• Most victims are African Americans
• Majority of murders committed with guns
Types of Crime
• Prostitution, illegal gambling, illegal drug use, and vagrancy
• Although classified as “victimless,” often have negative consequences
• White-collar crimes include fraud, tax evasion, embezzlement,
price-fixing, toxic pollution, insider trading, and political corruption
• Corporations can be charged with crimes, not just individuals
• Crime syndicate: a large-scale organization of professional criminals
that controls some vice or legitimate business through violence
• Legitimate businesses can serve as “fronts” for illegal activities
Answer: Possible answer—victimless crime
(prostitution): increased spread of contagious diseases
such as STDs, increased health care costs due to
sexually transmitted diseases, drug use, and violence on
Pick one type of crime and
analyze its cost to society.
• The Uniform Crime Reports (UCR) is published annually by the FBI.
– Uses data from local police departments
– Factors that limit reporting of crimes:
• Not all complaints make it into a formal report.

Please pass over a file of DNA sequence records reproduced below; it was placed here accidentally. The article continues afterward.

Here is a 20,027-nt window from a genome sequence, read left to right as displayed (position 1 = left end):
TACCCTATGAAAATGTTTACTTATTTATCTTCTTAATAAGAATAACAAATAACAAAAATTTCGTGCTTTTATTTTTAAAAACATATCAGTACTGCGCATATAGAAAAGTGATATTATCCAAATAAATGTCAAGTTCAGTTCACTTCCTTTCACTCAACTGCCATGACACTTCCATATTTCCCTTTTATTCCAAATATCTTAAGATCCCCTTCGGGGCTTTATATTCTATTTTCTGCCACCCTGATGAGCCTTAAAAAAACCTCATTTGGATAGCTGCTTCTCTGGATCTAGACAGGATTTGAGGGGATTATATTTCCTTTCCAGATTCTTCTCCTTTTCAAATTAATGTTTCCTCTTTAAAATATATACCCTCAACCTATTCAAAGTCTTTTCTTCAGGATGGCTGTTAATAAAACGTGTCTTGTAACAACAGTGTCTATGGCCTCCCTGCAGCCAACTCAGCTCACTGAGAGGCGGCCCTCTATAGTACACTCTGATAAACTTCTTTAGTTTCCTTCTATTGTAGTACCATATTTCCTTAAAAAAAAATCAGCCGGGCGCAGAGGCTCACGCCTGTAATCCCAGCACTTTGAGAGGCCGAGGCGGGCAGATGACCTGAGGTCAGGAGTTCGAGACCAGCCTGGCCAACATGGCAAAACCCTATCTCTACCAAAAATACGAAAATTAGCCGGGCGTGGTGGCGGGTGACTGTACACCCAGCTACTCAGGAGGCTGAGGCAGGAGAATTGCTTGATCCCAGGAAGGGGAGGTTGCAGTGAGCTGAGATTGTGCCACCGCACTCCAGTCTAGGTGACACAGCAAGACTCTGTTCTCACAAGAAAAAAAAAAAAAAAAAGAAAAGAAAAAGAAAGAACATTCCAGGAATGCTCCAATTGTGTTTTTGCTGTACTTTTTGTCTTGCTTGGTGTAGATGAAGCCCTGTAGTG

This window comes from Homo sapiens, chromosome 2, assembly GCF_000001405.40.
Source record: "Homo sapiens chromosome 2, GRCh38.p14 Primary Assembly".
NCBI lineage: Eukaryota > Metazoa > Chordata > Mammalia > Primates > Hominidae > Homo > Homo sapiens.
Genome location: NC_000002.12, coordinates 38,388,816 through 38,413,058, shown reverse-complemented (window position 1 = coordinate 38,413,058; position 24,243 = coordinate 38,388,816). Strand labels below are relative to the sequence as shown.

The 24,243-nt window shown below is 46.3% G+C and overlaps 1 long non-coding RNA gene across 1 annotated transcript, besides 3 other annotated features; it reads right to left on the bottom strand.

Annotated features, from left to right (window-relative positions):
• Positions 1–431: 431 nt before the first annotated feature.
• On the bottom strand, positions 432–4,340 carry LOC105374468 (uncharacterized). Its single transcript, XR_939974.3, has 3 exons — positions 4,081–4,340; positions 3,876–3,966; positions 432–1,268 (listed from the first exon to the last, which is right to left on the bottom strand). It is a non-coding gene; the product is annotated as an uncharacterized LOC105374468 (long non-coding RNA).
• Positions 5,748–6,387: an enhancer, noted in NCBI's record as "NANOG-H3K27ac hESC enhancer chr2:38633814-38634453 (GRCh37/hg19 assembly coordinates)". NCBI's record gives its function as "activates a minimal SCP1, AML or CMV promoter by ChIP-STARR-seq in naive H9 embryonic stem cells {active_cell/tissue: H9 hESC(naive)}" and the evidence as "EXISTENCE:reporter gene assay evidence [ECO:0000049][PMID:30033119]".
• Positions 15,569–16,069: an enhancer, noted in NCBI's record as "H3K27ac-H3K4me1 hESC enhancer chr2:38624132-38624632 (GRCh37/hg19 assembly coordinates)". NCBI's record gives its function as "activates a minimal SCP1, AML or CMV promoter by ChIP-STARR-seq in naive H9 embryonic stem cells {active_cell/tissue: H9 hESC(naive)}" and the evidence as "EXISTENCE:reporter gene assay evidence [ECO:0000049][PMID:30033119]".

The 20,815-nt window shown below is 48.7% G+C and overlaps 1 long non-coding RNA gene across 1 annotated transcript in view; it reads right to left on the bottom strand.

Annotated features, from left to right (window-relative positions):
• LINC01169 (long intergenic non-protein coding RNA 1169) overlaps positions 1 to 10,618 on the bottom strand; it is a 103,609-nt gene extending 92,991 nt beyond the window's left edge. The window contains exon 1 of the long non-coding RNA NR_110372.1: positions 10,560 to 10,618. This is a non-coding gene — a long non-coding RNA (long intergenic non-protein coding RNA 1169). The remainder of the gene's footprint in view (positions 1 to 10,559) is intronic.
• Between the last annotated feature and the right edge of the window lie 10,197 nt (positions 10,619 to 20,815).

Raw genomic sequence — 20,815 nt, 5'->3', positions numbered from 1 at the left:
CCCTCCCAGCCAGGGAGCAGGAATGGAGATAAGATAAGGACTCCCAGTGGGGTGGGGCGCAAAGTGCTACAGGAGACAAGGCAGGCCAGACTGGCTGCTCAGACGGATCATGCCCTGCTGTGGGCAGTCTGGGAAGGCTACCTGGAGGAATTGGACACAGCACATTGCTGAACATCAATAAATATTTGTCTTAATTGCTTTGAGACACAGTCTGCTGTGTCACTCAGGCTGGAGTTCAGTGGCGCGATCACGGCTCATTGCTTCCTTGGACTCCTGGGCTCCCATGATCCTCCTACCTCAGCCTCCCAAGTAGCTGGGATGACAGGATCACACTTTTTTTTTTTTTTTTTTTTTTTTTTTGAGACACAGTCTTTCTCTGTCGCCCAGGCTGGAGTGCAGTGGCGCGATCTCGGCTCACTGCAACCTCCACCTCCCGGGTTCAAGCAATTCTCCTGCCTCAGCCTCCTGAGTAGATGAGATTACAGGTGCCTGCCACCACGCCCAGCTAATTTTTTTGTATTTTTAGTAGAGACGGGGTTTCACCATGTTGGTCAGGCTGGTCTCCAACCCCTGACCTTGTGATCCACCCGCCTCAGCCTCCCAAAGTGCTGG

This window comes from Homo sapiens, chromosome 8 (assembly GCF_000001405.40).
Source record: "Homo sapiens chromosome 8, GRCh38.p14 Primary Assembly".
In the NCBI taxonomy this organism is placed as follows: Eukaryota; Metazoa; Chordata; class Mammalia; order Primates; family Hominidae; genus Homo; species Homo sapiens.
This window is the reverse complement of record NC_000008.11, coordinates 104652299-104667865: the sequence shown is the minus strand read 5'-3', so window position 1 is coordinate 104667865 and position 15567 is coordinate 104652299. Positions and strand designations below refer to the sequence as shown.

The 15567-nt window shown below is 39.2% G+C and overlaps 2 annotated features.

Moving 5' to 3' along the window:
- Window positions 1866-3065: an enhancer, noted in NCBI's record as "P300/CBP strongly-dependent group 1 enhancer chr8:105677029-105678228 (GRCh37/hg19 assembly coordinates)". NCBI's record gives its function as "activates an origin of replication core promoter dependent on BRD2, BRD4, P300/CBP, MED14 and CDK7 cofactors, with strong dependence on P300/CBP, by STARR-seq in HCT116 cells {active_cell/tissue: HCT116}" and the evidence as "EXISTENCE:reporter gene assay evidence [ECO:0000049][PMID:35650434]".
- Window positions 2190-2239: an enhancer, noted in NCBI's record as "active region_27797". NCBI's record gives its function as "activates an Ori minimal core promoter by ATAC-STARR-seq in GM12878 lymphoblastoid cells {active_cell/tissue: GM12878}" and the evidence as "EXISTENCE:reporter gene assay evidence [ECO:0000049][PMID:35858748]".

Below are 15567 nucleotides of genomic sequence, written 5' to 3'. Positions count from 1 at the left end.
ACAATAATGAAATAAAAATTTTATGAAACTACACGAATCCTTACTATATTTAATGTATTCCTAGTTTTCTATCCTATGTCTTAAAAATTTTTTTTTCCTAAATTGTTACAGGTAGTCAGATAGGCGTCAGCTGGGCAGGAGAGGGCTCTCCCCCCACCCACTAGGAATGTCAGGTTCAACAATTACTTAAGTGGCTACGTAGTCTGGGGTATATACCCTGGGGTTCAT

• People less likely to make a report against friend or family member.
• Police more likely to make an official report when crime is against a high-
• Victims less likely to report some forms of crime.
• The National Crime Victimization Survey (NCVS) is published by the
Bureau of Justice Statistics.
– Uses data from crime victims about reported and unreported crimes
– Relies on interviews with representative sample
Answer: Individuals are less likely to report a crime if
family or friends are involved. The police are more likely
to file a formal report if the victim is in a higher social
What circumstances may limit the filing of formal crime reports?
• Control over who is arrested
• Police discretion: the ability to
decide who is actually arrested
• Racial profiling: the practice of
assuming that nonwhite Americans
are more likely to commit crimes
Imprisonment, parole, probation, co
retribution, deterrence, rehabilitatio
n, social protection
• Recidivism: repeated criminal
• Hold trials to determine guilt or
• If guilty, assign punishments
• Plea bargaining: the process of
legal negotiation that allows a guilty
plea in return for a lighter sentence
• Young offenders cannot be
expected to be as responsible as
• New laws ensure juveniles receive